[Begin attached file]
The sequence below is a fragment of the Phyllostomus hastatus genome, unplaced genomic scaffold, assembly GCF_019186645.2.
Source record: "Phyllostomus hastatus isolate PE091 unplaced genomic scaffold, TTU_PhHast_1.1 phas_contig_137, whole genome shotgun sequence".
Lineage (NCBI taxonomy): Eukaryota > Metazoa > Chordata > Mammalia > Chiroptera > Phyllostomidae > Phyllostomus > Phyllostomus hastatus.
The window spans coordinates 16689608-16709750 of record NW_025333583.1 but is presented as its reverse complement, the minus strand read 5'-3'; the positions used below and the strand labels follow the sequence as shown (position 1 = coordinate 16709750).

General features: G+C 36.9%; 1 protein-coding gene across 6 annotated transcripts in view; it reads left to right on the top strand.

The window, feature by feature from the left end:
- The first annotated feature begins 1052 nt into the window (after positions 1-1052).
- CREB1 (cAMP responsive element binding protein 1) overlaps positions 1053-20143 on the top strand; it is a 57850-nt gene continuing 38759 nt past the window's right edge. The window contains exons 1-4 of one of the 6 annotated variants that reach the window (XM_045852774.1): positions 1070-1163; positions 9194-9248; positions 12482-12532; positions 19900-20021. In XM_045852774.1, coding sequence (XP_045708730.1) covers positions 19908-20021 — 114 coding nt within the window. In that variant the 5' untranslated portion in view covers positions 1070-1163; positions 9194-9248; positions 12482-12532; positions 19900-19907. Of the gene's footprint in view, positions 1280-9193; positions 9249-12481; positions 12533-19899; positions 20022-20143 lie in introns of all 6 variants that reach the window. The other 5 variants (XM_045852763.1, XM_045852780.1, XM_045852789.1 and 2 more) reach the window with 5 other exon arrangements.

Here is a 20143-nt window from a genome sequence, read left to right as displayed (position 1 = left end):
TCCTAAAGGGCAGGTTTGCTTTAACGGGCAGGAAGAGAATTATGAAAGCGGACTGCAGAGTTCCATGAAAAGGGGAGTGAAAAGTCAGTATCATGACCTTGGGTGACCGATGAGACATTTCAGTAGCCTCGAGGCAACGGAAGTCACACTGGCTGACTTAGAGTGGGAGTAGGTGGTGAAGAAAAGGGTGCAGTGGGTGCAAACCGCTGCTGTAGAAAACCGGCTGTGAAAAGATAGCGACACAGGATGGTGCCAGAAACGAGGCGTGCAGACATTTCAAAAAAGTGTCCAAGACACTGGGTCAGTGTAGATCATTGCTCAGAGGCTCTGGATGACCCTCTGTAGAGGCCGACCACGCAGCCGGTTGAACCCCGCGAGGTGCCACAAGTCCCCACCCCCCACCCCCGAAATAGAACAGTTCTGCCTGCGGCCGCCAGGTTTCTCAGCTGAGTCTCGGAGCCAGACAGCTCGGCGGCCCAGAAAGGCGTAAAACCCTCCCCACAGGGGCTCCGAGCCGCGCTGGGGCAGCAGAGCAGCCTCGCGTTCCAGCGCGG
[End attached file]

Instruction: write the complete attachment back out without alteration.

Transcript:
The sequence below is a fragment of the Phyllostomus hastatus genome, unplaced genomic scaffold, assembly GCF_019186645.2.
Source record: "Phyllostomus hastatus isolate PE091 unplaced genomic scaffold, TTU_PhHast_1.1 phas_contig_137, whole genome shotgun sequence".
Lineage (NCBI taxonomy): Eukaryota > Metazoa > Chordata > Mammalia > Chiroptera > Phyllostomidae > Phyllostomus > Phyllostomus hastatus.
The window spans coordinates 16689608-16709750 of record NW_025333583.1 but is presented as its reverse complement, the minus strand read 5'-3'; the positions used below and the strand labels follow the sequence as shown (position 1 = coordinate 16709750).

General features: G+C 36.9%; 1 protein-coding gene across 6 annotated transcripts in view; it reads left to right on the top strand.

The window, feature by feature from the left end:
- The first annotated feature begins 1052 nt into the window (after positions 1-1052).
- CREB1 (cAMP responsive element binding protein 1) overlaps positions 1053-20143 on the top strand; it is a 57850-nt gene continuing 38759 nt past the window's right edge. The window contains exons 1-4 of one of the 6 annotated variants that reach the window (XM_045852774.1): positions 1070-1163; positions 9194-9248; positions 12482-12532; positions 19900-20021. In XM_045852774.1, coding sequence (XP_045708730.1) covers positions 19908-20021 — 114 coding nt within the window. In that variant the 5' untranslated portion in view covers positions 1070-1163; positions 9194-9248; positions 12482-12532; positions 19900-19907. Of the gene's footprint in view, positions 1280-9193; positions 9249-12481; positions 12533-19899; positions 20022-20143 lie in introns of all 6 variants that reach the window. The other 5 variants (XM_045852763.1, XM_045852780.1, XM_045852789.1 and 2 more) reach the window with 5 other exon arrangements.

Here is a 20143-nt window from a genome sequence, read left to right as displayed (position 1 = left end):
TCCTAAAGGGCAGGTTTGCTTTAACGGGCAGGAAGAGAATTATGAAAGCGGACTGCAGAGTTCCATGAAAAGGGGAGTGAAAAGTCAGTATCATGACCTTGGGTGACCGATGAGACATTTCAGTAGCCTCGAGGCAACGGAAGTCACACTGGCTGACTTAGAGTGGGAGTAGGTGGTGAAGAAAAGGGTGCAGTGGGTGCAAACCGCTGCTGTAGAAAACCGGCTGTGAAAAGATAGCGACACAGGATGGTGCCAGAAACGAGGCGTGCAGACATTTCAAAAAAGTGTCCAAGACACTGGGTCAGTGTAGATCATTGCTCAGAGGCTCTGGATGACCCTCTGTAGAGGCCGACCACGCAGCCGGTTGAACCCCGCGAGGTGCCACAAGTCCCCACCCCCCACCCCCGAAATAGAACAGTTCTGCCTGCGGCCGCCAGGTTTCTCAGCTGAGTCTCGGAGCCAGACAGCTCGGCGGCCCAGAAAGGCGTAAAACCCTCCCCACAGGGGCTCCGAGCCGCGCTGGGGCAGCAGAGCAGCCTCGCGTTCCAGCGCGG